Sunday, 22 February 2009

The Tale of Genji (Lady Murasaki; tr. Arthur Waley)

--The blurb--
"One of the world's oldest novels and the greatest single work of Japanese literature, this 11th-century romance centers on the lives and loves of an emperor's son. It offers a vast tapestry of the intrigues and rivalries of court life, as well as an exquisitely detailed portrayal of a decaying aristocracy."
blurb from

--The review--
In the world of ancient epics, three are usually given prevalence: the Iliad, the Odyssey (both presumed to be by Homer), and the Aeneid (Virgil's Roman version of the Iliad). These are usually quickly followed by Dante's Divina Commedia, which is more modern. It is pretty rare to hear about anything coming from further east (Homer's epics are Greek, Virgil's is Roman/Italian, and Dante's is also Italian). This was until The Economist gave the Tale of Genji, the main Japanese player on this particular sports field, probably its most public airing recently, prompted by the epic's 1000th birthday. I decided to give it a try, although being unfamiliar with the conventions of Japanese literature and society at this point may have made this a baptism of fire. There are only three main translators who have attempted to translate this entire work, which still wasn't finished at the author's presumed death: Arthur Waley in 1929, Royall Tyler in the early 2000s, and Edward Seidensticker (somewhere in between). Based on The Economist's analysis, I plumped for the Arthur Waley translation - just the first book of the epic to begin with (the complete epic is massive, and while abridged and paperback versions are available at reasonable prices, larger hardback unabridged copies with illustrations can cost in the region of £150-£200). The Economist hails it as the first modern novel, and this is arguably true, with all of the aforementioned epics being written in verse. Perhaps the nearest English equivalent, Chaucer's The Canterbury Tales, is also written in verse, while The Tale of Genji is undoubtedly written in prose (assuming it was not just rendered into prose by the translator for the sake of convenience).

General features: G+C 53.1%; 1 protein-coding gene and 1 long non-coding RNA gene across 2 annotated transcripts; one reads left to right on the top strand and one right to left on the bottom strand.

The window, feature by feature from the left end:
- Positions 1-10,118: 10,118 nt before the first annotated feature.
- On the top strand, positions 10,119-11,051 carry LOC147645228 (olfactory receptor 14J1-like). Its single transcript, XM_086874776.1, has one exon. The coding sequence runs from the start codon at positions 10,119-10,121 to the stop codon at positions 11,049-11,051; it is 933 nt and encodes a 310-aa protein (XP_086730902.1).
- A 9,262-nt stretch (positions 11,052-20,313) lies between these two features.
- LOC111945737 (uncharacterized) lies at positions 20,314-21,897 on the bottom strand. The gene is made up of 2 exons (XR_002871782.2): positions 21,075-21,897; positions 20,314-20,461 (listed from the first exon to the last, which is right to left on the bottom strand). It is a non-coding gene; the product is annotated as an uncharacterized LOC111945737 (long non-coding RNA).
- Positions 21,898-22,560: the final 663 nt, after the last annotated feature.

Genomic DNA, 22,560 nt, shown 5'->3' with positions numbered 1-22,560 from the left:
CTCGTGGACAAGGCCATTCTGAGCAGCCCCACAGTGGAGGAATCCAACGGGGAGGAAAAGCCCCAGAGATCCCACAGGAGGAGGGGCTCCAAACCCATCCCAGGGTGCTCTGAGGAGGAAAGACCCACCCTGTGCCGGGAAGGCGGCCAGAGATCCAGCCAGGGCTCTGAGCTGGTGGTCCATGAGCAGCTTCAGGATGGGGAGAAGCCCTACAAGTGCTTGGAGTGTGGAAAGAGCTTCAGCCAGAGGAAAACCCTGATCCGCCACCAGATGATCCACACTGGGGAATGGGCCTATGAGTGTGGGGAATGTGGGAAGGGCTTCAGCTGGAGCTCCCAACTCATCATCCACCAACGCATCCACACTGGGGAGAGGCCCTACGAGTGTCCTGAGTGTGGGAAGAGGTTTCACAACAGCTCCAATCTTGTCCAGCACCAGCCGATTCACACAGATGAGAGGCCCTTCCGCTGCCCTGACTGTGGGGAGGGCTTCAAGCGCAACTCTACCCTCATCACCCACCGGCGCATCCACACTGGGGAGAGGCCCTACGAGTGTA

The Tale of Genji is overwhelming to begin with, largely owing to the ancient Japanese literary custom of not referring to characters very often by their first names, often opting for appellations of rank instead (e.g. Heir Apparent, Chancellor), which, somewhat alarmingly, change as the characters progress through the aristocracy. While this does not preclude understanding completely, particularly given the fact that many translators try to remedy this themselves with more frequest inclusion of first names, this is a factor making the tale worth rereading, as with the deeper understanding that comes from subsequent reading comes greater appreciation.

Waley's translation is skilful, although I understand from The Economist's article that it is in some way abridged, while Seidensticker's translation is more faithful. It is tremendously eloquent to read, though not inaccessible, and the writing's prevalent beauty is accentuated by Lady Murasaki's use of poetry, as quoted by the characters, throughout. While riveting, the complexity of the story (as further added to by the names issue described above) means that if possible, it is probably better to read this in stretches for as long as you can manage, getting through it in a short and intense period of time, rather than drip-feeding it over weeks.

Along with skilful writing and good pace (even if the plot is a little slack or vague at times), successful characterisation is generally also achieved, with many likeable female characters appearing in the part of the Tale that I was able to procure (part one, also called The Tale of Genji). The characterisation of Genji himself is also strong, although he appears quite the opposite to how Lady Murasaki wants us to see him: the author insists that he is charming and gallant, but his actions show him as a rash, naive womaniser with little regard for others, who also happens to be a paedophile on the side. Nice.

However, with time on your hands, this doesn't stop you galloping through the story at breakneck speed, and leaves you wanting to read it again. While it may be an acquired taste, and certainly requires patience, I can't wait to get my mitts on the rest of the tale (though may plump for Royall Tyler's translation, as Waley translated all but one of the chapters and I'd prefer something that sounds a little more modern on the ear).

other works by Lady Murasaki
The Diary of Murasaki Shikibu
The Murasaki Shikibu Collection (poetry)

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